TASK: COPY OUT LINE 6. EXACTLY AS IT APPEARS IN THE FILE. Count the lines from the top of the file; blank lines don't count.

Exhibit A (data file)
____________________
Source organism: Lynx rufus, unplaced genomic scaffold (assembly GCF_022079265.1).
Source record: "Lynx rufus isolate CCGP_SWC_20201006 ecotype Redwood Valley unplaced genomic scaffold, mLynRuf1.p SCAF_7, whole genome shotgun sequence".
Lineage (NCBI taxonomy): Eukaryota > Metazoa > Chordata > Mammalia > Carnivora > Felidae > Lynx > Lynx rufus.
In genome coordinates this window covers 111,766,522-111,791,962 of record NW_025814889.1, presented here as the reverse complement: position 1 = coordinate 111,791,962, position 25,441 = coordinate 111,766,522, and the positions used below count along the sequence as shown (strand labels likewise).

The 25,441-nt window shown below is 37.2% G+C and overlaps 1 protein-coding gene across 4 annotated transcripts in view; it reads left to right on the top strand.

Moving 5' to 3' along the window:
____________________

Moving 5' to 3' along the window: